Twice a week, Gisela Foster gets a text message on her smart phone, reminding her that she needs to take her regular cancer-survival medicine. It’s not as if she needs a reminder.
“I take my pills,” Foster says, firmly but smiling, enjoying a coffee on a Pruneyard café patio. “But the texts are [for] one of the two clinical trials I volunteered to join after my breast cancer treatment at Kaiser Permanente Santa Clara hospital.”
Foster is one of nearly 100 patients at Santa Clara – and thousands more across Northern California, participating in clinical trials at Kaiser Permanente. For many years, KP has offered its patients the opportunity to enroll in high-quality, low-risk, late-stage clinical trials sponsored by respected clinical organizations, like the National Cancer Institute and other oncology groups.
Usually, the patient receives either a drug or therapy related to his or her condition, or a placebo, and is closely clinically monitored.
In Foster’s case, the text message is being tested as a method to ensure her compliance – and that of others in the trial – to take their regular pills on schedule. Unfortunately, many patients stop taking their life-prolonging pills too soon. Not Foster.
“I also am taking a white ‘horse-pill’ twice-a-day,” laughs Foster. “That’s my other clinical trial. I really don’t know whether I’m getting the real medication or a placebo. But Dr. [Min-gui] Pan asked if I would participate and I agreed.”
Pan is the Chief of Oncology at Kaiser Permanente Santa Clara.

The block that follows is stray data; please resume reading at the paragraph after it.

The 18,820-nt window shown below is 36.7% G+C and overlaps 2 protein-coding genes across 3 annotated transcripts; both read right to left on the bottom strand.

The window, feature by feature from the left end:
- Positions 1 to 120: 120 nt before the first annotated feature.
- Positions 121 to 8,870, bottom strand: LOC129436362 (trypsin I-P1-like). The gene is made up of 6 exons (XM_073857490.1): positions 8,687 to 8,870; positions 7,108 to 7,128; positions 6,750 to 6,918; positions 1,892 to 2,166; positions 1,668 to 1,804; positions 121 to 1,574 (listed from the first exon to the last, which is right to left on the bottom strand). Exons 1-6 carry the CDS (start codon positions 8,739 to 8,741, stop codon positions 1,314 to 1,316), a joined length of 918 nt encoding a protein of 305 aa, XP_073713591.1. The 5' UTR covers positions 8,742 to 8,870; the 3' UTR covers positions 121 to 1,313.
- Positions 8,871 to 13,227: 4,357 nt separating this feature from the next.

“Gisela is taking part in a clinical trial of a long-established diabetes medicine, which scientists think extracts sugar from cancer cells and prevents relapse,” says Pan. “It’s research sponsored by the National Cancer Institute of Canada and hundreds of medical centers worldwide are involved.”
Pan also doesn’t know whether Foster’s getting the real medicine or a placebo, because clinical trials operate “in the blind” to determine if a drug really works. In the past, Kaiser Permanente’s clinical trials in Northern California have shown the effectiveness of life-saving drugs like Herceptin for breast cancer and Avastin for colon cancer. The American Society of Clinical Oncology has awarded KP Northern California, and recently, KP Santa Clara Medical Center for its outstanding work enrolling patients in clinical trials.
“This is part of our clinical excellence at KP Santa Clara,” says Pan. “Our Physician-in-Chief Dr. Susan Smarr has said that cancer care is our highest priority at this medical center.”
Indeed, there are multiple diagnostic and treatment programs for cancer at the Santa Clara medical center, and, as a result, a high rate of long-term survival for its cancer patients. Recently, after a rigorous audit of data, the “Commission on Cancer” from the American College of Surgeons awarded KP Santa Clara with an “Academic Comprehensive Cancer Program” accreditation.
“The accreditation makes sure that KP Santa Clara continues to meet or exceed high national standards for quality of cancer care,” says Pan. Soon Kaiser Permanente will be seeking a similar accreditation for all of its 21 medical centers in Northern California. And regional leaders are looking at accreditations from other organizations.
For Foster, though, it wasn’t accreditations and clinical awards that informed her battle with breast cancer at Kaiser Permanente Santa Clara. It was the people.
“The cancer community there (at KP Santa Clara) treated me fabulously,” she says, and she admits that after her chemo therapy and radiation treatments ended and she went home, she kind of missed the connection to the Santa Clara cancer care community. So she signed up for two clinical trials, which require regular visits to the Kaiser Permanente Santa Clara Medical Center.
“Sure, I hope I can help my survival,” she says, “but I’m expressing gratitude for my great care, and I am hoping that my participation in these trials helps to prolong the survival of others with cancer.”
For additional information, please go to: kp.org/santaclara/cancercare